I was responding to a quote that said that. "When all the players had all of the rules in front of them, it became next to impossible to beguile them into danger or mischief."

The quote itself explicitly describes "beguiling" the players into danger, that it's "next to impossible" to fill the characters' lives with danger unless you prevent them from knowing the rules of the game. It's right there; this isn't implication, it's literally the text. What else was I supposed to get from that line?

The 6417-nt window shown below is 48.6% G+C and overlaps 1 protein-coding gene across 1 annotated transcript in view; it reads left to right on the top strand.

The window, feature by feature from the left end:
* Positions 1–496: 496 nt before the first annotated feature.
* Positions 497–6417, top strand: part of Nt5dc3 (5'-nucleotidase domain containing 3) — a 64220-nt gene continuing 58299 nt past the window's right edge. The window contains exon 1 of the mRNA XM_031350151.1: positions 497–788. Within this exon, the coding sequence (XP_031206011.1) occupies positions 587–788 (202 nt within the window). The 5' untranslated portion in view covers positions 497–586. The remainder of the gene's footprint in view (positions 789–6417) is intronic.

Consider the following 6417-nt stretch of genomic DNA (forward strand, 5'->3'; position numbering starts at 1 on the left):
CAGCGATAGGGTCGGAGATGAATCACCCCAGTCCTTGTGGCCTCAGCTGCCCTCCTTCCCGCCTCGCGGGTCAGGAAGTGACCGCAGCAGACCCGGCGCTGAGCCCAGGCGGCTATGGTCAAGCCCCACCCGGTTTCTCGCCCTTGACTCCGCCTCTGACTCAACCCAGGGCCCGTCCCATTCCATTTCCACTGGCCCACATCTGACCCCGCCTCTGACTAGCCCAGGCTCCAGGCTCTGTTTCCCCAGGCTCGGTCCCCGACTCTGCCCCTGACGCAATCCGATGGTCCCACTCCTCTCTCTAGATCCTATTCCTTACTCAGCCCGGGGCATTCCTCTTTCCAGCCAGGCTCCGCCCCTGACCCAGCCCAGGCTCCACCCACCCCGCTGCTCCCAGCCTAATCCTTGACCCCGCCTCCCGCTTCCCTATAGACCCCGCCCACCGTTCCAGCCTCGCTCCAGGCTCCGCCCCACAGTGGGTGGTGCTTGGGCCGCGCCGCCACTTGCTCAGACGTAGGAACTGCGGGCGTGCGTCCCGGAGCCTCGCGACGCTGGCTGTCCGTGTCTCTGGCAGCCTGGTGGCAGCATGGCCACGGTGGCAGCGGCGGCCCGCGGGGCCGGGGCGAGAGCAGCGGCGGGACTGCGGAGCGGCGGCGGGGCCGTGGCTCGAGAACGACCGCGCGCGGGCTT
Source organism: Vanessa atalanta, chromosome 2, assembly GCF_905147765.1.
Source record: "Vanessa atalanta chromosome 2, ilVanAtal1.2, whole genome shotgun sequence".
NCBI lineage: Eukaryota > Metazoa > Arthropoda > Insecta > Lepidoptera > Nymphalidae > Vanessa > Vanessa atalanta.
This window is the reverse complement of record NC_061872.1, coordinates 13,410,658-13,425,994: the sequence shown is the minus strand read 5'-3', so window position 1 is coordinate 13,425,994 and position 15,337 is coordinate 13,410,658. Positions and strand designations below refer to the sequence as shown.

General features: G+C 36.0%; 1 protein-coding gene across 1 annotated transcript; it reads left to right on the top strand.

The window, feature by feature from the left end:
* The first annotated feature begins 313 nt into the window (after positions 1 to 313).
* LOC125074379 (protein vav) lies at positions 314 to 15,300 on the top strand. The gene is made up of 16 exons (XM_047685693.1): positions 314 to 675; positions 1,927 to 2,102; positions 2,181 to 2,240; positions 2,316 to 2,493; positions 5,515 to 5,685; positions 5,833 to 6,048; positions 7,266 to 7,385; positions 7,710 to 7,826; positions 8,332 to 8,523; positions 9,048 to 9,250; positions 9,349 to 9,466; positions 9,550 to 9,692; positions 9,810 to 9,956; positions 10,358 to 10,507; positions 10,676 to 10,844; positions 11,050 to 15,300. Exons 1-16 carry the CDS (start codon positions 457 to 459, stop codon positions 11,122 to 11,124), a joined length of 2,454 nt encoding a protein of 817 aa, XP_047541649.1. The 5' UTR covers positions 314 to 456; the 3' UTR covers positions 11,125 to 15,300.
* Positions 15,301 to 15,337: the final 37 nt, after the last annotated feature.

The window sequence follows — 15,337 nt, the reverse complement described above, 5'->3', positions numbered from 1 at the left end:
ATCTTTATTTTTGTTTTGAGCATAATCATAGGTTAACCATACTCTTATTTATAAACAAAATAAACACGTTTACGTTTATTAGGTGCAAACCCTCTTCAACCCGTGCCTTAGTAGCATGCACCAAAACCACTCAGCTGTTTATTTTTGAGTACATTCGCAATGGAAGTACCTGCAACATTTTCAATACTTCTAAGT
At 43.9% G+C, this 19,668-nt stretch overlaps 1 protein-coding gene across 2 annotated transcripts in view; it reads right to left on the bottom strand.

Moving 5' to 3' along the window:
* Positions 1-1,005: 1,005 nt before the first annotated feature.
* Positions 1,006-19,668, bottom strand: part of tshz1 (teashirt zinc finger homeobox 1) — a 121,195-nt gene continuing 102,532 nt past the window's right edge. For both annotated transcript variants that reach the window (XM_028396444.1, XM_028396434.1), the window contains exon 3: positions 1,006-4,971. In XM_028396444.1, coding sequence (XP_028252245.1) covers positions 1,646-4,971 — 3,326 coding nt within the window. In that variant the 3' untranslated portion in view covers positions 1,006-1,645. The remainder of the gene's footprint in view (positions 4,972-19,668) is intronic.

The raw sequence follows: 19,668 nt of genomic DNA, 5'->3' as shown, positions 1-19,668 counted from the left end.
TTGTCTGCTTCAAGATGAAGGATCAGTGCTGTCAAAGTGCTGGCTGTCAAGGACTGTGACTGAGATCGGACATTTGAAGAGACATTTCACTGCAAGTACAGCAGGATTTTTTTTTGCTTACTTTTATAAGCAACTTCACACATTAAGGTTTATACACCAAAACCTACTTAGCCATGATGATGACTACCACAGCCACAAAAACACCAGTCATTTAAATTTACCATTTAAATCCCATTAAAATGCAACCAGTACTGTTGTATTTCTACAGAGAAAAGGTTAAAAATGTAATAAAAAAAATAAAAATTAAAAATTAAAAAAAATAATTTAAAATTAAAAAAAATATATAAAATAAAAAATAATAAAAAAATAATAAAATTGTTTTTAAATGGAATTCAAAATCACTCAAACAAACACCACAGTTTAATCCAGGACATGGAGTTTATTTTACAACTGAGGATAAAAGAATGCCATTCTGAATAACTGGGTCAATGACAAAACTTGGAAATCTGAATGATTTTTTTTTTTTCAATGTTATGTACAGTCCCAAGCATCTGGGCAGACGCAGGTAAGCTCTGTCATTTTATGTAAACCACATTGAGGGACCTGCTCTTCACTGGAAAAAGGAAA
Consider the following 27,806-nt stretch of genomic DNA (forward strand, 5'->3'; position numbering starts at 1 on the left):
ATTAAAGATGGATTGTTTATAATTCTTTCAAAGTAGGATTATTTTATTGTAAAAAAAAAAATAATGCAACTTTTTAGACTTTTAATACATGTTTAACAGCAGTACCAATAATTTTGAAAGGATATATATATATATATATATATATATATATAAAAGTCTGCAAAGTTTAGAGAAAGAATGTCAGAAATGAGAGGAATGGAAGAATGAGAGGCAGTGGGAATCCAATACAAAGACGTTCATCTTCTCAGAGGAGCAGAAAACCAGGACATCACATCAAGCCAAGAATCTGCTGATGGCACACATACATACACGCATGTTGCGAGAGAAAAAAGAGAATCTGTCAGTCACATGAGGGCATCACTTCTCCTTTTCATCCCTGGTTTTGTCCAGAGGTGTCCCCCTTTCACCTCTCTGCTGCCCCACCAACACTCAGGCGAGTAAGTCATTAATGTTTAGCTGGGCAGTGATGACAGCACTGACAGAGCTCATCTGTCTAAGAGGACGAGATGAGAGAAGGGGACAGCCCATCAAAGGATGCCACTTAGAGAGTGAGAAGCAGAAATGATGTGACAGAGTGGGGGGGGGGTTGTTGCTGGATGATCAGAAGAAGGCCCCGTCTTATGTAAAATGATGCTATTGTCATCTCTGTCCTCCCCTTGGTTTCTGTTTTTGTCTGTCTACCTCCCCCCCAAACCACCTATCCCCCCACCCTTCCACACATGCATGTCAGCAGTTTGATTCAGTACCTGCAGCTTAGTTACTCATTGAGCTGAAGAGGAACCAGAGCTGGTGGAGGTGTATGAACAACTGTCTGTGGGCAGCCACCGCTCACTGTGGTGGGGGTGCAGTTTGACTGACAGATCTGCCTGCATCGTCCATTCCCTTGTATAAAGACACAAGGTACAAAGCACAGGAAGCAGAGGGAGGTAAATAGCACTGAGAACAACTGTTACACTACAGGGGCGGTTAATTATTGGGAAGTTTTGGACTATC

I don't think all DMs do this. Far from it. I said, "having to actually adjudicate honestly and fairly, rather than being able to pull a fast one whenever you like it, actually pushes DMs to think and work". Meaning, DMs who do honestly and fairly adjudicate...would have to be accepting the pressure to think and work; it is those who demand the power to "pull a fast one whenever [they] like," who demand "rules in a black box," that are trying to shirk the actually hard work of creating meaningful challenges for their players.

I genuinely do not know how I could have said any more directly "this is a criticism of DMs who want to put the rules in a black box that the players are never allowed to know."